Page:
Due to these differences, the number of virus particles in the sewer can fluctuate greatly. “In a large city, the differences between people disappear in the average, in one neighborhood this happens less,” explains Medema of KWR.
Based on the genetic characteristics of the virus particles, the researchers try to trace the source of a seat of the fire. “And if we miss something, suppose we see something in the sewer that we cannot find among the patients, then you know that you need to test more.” But we are not there yet. De Graaf is now working on combining all this data.
Besides Katendrecht, she also looks at Ommoord, Rozenburg and a large part of Rotterdam South. By taking areas of different sizes, she examines how far she can zoom in on what is happening.
Everyone goes to the bathroom
Ewout Fanoy, infectious disease control doctor at the GGD Rotterdam-Rijnmond, takes the sewage monitoring of the RIVM and KWR into his discussions with the municipality about the situation in the city. “The figures about the sewer are still very high, so we think: that is not a good sign.”
Fanoy would prefer to be able to read the sewer even more specifically. “For example, that we can measure at one nursing home.” There they can take action early if virus particles are detected in the sewer. “But we can’t get that done yet.” As with the GPs, it is therefore necessary to look above ground to see what is going on in a care home – extra work for the employees. “And they are already under a lot of pressure.” Above-ground monitoring is needed at the outset to find out what the data from the sewer means. He hopes this can be set up in December, when the pressure on the workforce eases.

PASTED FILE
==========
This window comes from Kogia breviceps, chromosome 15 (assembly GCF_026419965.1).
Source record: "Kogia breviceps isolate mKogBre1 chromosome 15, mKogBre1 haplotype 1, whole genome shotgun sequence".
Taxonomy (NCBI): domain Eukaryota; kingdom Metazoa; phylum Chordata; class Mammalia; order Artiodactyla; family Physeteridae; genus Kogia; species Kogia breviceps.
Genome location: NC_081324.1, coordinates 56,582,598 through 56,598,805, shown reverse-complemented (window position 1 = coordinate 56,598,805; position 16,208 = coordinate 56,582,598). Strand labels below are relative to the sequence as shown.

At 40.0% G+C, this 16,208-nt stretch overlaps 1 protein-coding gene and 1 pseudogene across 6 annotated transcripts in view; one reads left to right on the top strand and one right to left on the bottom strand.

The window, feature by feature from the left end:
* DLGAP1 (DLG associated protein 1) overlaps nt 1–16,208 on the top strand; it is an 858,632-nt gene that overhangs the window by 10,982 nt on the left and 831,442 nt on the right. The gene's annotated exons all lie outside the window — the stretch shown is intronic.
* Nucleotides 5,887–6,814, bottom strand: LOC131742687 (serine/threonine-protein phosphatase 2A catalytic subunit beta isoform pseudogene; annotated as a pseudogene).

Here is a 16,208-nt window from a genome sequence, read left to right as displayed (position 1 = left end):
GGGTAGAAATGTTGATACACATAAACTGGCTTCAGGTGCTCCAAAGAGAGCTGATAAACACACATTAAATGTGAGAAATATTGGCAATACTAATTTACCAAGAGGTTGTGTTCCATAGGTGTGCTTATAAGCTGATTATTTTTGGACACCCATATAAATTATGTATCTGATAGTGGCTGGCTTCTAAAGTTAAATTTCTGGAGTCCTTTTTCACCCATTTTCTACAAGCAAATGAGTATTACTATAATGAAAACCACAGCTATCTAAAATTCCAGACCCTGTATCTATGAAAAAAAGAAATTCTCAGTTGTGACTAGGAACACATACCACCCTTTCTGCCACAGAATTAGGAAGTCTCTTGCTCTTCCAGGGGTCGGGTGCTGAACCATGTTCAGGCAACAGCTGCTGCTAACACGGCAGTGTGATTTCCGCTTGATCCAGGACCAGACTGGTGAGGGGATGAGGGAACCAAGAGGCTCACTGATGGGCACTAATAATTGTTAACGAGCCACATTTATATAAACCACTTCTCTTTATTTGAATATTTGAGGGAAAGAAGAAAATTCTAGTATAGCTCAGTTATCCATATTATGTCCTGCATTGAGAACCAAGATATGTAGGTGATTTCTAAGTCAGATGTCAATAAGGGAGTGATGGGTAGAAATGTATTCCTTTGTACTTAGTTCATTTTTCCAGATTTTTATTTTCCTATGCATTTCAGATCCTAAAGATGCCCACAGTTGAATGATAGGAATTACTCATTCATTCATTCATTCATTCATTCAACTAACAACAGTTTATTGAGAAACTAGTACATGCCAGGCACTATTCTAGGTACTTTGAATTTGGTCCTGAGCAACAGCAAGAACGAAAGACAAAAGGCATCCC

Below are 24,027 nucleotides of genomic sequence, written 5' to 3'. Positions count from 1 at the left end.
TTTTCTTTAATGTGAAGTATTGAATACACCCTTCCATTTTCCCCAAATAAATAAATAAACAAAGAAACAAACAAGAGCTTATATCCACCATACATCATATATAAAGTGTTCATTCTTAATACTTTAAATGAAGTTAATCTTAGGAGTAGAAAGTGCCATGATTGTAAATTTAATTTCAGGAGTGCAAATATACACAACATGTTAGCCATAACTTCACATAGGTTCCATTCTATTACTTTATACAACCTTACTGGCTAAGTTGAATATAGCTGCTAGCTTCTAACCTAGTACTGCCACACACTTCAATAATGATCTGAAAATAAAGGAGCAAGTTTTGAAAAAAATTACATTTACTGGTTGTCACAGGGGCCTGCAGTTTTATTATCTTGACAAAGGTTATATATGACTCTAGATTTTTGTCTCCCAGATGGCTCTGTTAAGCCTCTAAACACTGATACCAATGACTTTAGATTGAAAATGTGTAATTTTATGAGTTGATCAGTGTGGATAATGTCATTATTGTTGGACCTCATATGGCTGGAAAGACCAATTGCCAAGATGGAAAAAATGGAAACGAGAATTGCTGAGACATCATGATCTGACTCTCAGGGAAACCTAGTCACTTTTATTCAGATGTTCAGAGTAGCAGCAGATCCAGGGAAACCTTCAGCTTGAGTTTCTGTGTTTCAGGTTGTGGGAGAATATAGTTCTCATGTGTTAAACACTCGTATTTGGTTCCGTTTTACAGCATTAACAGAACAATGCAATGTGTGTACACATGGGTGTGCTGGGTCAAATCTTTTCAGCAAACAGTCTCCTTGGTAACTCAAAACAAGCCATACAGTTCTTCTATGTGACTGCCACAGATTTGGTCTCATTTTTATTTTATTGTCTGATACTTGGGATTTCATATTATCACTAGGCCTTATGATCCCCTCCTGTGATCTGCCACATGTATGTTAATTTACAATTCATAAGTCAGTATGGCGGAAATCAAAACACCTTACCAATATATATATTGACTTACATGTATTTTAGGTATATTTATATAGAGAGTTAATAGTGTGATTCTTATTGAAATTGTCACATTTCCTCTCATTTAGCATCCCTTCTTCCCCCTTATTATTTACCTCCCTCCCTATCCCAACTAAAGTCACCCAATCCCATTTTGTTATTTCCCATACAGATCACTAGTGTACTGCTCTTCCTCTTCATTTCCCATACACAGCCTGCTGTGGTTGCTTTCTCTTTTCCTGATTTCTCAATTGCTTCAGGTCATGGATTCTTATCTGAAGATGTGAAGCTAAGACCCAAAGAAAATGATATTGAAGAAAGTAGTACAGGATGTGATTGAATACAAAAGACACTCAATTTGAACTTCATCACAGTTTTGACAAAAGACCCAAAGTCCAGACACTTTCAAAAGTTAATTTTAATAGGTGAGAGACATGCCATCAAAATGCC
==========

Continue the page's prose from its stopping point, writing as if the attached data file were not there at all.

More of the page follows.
Fanoy also sees another advantage of monitoring the sewer. “At the moment many people from neighborhoods where less educated people live are tested positive.” There can be several reasons for this. One of the questions that GGDs have is whether everyone knows how to find the test streets equally well. “But everyone goes to the toilet, so maybe the sewer can provide more insight into this.”
A version of this article also appeared in nrc.next on October 30, 2020